THE governor of America's most immigrant-populous state has added high-octane fuel to the nationwide debate over immigration. The new category of concern: illegals.
"We must repeal the perverse incentives that now exist for people to immigrate to this country illegally," California Gov. Pete Wilson said in a widely promoted Monday press conference.
Via an open letter to the White House "on behalf of the people of California," he detailed a broad plan to deny citizenship to the children of undocumented aliens and to cut off health and education benefits as well. The plan, faxed to the White House, calls for Congress to create a legal-resident eligibility card that would be required for all legal residents seeking benefits.
The program, which also urges using the ratification of the North American Free Trade Agreement (NAFTA) as "a tool to secure the cooperation of the Mexican government" has also been reprinted in full-page ads in several national newspapers.
Wilson said in his statement, "it is hard not to sympathize with and even admire illegal immigrants in their struggle to come to a better life."
But Wilson cited statistics estimating 2 million of the state's 31.5 million residents are in the state illegally, costing $2.3 billion in state funds annually in services mandated by Congress or the Supreme Court.
"It is also no longer possible to ignore or accept the magnitude of [illegals'] success in achieving illegal entry ... or its costs to the American people," he said.
Critics immediately accused the governor of weighing in on the immigration question as a means of boosting his historically low approval rating in time for the 1994 election. In May, a Field Poll found only 15 percent of Californians feel Wilson is doing a good or excellent job.
Dan Schnur, the governor's chief spokesman, says the capitol offices have been inundated with calls and letters, "virtually 100 percent behind the governor's proposals." Jim Sanders, news director of KOVR-TV, says he got virtually the same response in dozens of street interviews for a program entitled, "Your Turn."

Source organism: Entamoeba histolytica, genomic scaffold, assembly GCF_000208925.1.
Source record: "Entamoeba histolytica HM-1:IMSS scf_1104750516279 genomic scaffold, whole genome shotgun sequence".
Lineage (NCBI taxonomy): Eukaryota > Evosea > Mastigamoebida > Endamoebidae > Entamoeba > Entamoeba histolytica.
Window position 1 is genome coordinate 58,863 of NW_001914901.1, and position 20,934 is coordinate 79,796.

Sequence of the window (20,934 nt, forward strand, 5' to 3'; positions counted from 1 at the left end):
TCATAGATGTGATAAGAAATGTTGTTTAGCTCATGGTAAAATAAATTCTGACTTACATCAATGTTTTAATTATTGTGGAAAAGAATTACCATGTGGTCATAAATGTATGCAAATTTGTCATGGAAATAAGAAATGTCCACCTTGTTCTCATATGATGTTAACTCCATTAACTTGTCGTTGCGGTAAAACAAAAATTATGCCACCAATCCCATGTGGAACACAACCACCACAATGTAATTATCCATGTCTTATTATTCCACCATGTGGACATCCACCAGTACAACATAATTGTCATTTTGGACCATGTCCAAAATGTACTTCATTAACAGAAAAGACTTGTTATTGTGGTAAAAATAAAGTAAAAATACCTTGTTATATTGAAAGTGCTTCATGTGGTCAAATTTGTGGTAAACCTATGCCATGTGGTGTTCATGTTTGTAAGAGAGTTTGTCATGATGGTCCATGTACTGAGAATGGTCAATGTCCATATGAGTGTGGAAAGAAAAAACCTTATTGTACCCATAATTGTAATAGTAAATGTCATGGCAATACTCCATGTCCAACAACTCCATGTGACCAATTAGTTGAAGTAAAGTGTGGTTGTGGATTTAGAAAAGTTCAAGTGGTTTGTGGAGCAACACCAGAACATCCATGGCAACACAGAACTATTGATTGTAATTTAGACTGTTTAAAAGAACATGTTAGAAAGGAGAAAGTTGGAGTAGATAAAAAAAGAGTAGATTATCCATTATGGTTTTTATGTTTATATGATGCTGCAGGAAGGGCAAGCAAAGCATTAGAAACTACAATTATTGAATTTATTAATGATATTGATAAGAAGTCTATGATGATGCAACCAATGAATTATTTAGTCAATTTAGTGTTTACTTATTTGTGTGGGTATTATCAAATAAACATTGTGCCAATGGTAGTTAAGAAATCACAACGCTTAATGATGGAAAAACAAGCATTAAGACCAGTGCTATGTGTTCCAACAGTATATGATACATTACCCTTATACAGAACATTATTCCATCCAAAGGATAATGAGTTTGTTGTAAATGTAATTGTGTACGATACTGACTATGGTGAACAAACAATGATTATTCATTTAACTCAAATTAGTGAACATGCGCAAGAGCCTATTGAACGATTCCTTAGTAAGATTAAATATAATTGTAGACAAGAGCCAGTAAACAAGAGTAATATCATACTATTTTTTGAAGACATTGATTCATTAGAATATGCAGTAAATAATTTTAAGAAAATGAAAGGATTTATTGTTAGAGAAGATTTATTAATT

Such response is the reverse of that which Wilson received two years ago when he made an offhand remark about the cost of illegals.
"The governor was vilified in public and press alike as a bigot, racist, and immigrant basher," recalls Mr. Schnur. "But now, even his critics are muted."
A national backlash against immigration has come in recent weeks with the release of numbers showing the highest rates of immigration this century. New waves of public concern have been shored up by headlines about Chinese being smuggled into New York and California, as well as Arabs arrested in the World Trade Center Bombing.
But the plan itself still is not without its critics.
"The plan is premised on the notion that illegals come here to get health care and go on welfare," says Charles Wheeler, directing attorney for the National Immigration Law Center, a Los Angeles-based group representing immigrants. "But studies show they come here to work at subsistence jobs American's don't want ... this state is more dependent on immigrant labor than any time it its history."
Mr. Wheeler says Wilson is trying to capitalize on nativist fears as a way of scapegoating the state's other problems that are rooted in recession, crime, and a shrinking tax base.
Sen. Dianne Feinstein (D) of California, who recently forwarded a plan to double the US border patrol budget and stiffen penalties for smuggling illegals, was also cautious about embracing the new proposals.
"The senator is withholding judgment on the idea of withholding citizenship from children of illegals," says Senator Feinstein's press secretary, Bill Chandler. "She feels it makes better sense to reinforce borders and stop the flow of illegal immigrants altogether."
Ira Mehlman, spokesman for the Federation for American Immigration Reform, says his group is encouraged by the ideas from someone with "a bird's-eye view of the problems" but that illegal immigration represents only about "25 percent of the problem." Pointing out that keeping anyone born on US soil from achieving citizenship would require a change in the 14th Amendment to the US Constitution, Mr. Mehlman says, "That move is long overdue. The law's intent was to grant citizenship to freed slaves and their
children ... not to reward illegal immigration."
State Sen. Art Torres (D) of Los Angeles said the program glosses over the real problem of preventing employers from hiring illegals. "[Wilson] doesn't want to go after his friends in big business or in agriculture, because that's where the real problem is," he said.